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2012 will go down as a year of orchestral turmoil in the U.S.: Strikes, lockouts and bankruptcies erupted time and again as once seemingly untouchable institutions struggled financially.

There's been particularly little seasonal cheer in Minnesota's orchestral community. Protests erupted after management at the Minnesota Orchestra and the Saint Paul Chamber Orchestra each locked out their musicians, after the musicians had rejected contracts that cut their salaries by tens of thousands of dollars and reduced the size of the orchestras.

Fond Farewells: Classical Musicians We Lost in 2012

Dec 31, 2012

Transcript

LINDA WERTHEIMER, HOST:

This is WEEKEND EDITION from NPR News. I'm Linda Wertheimer. The song "Strange Fruit" has been recorded by many musicians, but it belongs to Billie Holiday. She made it famous but she did not write it. The man who did did not have a big career as a songwriter but he did have an amazing life story, as NPR's Elizabeth Blair tells us.

ELIZABETH BLAIR, BYLINE: The man is Abel Meeropol and he really has two stories. They both begin at a public high school in the Bronx.

(SOUNDBITE OF CHATTER)

Classical Crib Sheet: Top 5 Stories This Week

Dec 28, 2012

  • This week, BBC One premiered a made-for-TV treatment of the Joyce Hatto scandal called "Loving Miss Hatto," with Francesca Annis and Alfred Molina as the leads. Remember her?

What Happened To Music Writing This Year?

Dec 27, 2012

The question "what do readers want?" has hovered over any media business worth its advertising revenue for years, but in 2012, it took on more urgency. Any item worth its pixels this year was built for sharing, for posting on Twitter or in friends' Facebook newsfeeds and multiplexing from there. Sometimes these shareable pieces would dig deeply into a topic with a new perspective; more often they would play off already-existing biases, asserting them or proudly acting the contrarian.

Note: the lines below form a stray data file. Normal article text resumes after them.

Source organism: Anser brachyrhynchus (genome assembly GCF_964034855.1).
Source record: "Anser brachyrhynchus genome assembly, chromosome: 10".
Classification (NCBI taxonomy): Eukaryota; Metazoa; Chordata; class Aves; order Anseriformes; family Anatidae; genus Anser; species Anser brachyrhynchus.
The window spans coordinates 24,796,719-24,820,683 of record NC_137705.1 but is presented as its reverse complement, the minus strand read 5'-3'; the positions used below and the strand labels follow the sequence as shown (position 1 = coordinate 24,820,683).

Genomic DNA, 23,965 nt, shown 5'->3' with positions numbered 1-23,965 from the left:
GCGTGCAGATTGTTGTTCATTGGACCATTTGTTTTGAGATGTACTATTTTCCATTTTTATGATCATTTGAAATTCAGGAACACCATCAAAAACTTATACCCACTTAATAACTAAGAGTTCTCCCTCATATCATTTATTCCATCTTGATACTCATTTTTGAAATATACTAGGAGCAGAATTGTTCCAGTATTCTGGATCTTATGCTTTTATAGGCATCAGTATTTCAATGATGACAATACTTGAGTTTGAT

2012 has been a strange year for content creators — authors, producers, musicians. It was a year when the very idea of physical ownership of a book or CD or even a song file became almost passe.

It was also the year in which music-streaming services like Spotify and Pandora launched major efforts to convince people to pay for something they didn't own. But it's been slow going.

Music-streaming services have been trying to win over two types of customers: a younger generation that doesn't buy at all and an older generation that still likes owning physical albums.

Top 10 Top 40 Of 2012

Dec 26, 2012

To capture the year in pop, let's think back to some of its most memorable songs:

  • A left-field hit sung almost entirely in a foreign language, whose throbbing dance beat masked lyrics that were more political than one might suspect.
  • A rock-pop crossover smash about holding onto youth into your thirties, even when your head is throbbing from self-reflection and encroaching decrepitude.
  • A fluttery, buttery pop classic about a girl fretting over — yet exulting in — not knowing where that boy's head is at or where he thinks he's going.

In Memoriam: Musicians We Lost In 2012

Dec 24, 2012

NPR Music remembers the singers, instrumentalists, songwriters and personalities who died in 2012. Explore their musical legacies by launching our musical interactive here or by clicking on the image.

Copyright 2013 NPR. To see more, visit http://www.npr.org/.

Transcript

DAVID GREENE, HOST:

Copyright 2017 NPR. To see more, visit http://www.npr.org/.

DAVID GREENE, HOST:

In Toronto, An Ad-Hoc Choir Becomes A Community

Dec 23, 2012

Let's say you live in Canada — say, Toronto — and you like to sing. You're not in a band, you don't get asked to sing at weddings, but singing just kind of makes you happy. Well, every Tuesday night at a local bar, you'll find a crowd of people just like you, singing their hearts out.